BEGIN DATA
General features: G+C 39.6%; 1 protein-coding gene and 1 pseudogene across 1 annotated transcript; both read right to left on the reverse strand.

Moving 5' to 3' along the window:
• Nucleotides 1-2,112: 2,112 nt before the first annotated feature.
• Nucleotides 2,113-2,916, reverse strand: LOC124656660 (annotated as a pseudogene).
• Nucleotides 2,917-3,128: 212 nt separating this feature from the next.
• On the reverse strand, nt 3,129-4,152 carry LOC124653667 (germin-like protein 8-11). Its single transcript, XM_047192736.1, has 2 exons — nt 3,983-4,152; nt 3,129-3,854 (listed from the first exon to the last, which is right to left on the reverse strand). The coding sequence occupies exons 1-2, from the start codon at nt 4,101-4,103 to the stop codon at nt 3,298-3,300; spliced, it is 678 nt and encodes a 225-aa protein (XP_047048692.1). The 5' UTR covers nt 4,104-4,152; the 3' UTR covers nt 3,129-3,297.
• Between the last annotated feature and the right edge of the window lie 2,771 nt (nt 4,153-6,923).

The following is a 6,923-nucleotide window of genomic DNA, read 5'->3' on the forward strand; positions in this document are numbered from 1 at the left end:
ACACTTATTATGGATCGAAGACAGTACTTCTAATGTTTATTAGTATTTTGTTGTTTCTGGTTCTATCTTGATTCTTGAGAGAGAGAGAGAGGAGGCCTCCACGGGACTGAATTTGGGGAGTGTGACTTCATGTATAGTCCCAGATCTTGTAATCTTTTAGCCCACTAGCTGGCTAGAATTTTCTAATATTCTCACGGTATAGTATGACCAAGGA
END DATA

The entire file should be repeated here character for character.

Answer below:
General features: G+C 39.6%; 1 protein-coding gene and 1 pseudogene across 1 annotated transcript; both read right to left on the reverse strand.

Moving 5' to 3' along the window:
• Nucleotides 1-2,112: 2,112 nt before the first annotated feature.
• Nucleotides 2,113-2,916, reverse strand: LOC124656660 (annotated as a pseudogene).
• Nucleotides 2,917-3,128: 212 nt separating this feature from the next.
• On the reverse strand, nt 3,129-4,152 carry LOC124653667 (germin-like protein 8-11). Its single transcript, XM_047192736.1, has 2 exons — nt 3,983-4,152; nt 3,129-3,854 (listed from the first exon to the last, which is right to left on the reverse strand). The coding sequence occupies exons 1-2, from the start codon at nt 4,101-4,103 to the stop codon at nt 3,298-3,300; spliced, it is 678 nt and encodes a 225-aa protein (XP_047048692.1). The 5' UTR covers nt 4,104-4,152; the 3' UTR covers nt 3,129-3,297.
• Between the last annotated feature and the right edge of the window lie 2,771 nt (nt 4,153-6,923).

The following is a 6,923-nucleotide window of genomic DNA, read 5'->3' on the forward strand; positions in this document are numbered from 1 at the left end:
ACACTTATTATGGATCGAAGACAGTACTTCTAATGTTTATTAGTATTTTGTTGTTTCTGGTTCTATCTTGATTCTTGAGAGAGAGAGAGAGGAGGCCTCCACGGGACTGAATTTGGGGAGTGTGACTTCATGTATAGTCCCAGATCTTGTAATCTTTTAGCCCACTAGCTGGCTAGAATTTTCTAATATTCTCACGGTATAGTATGACCAAGGA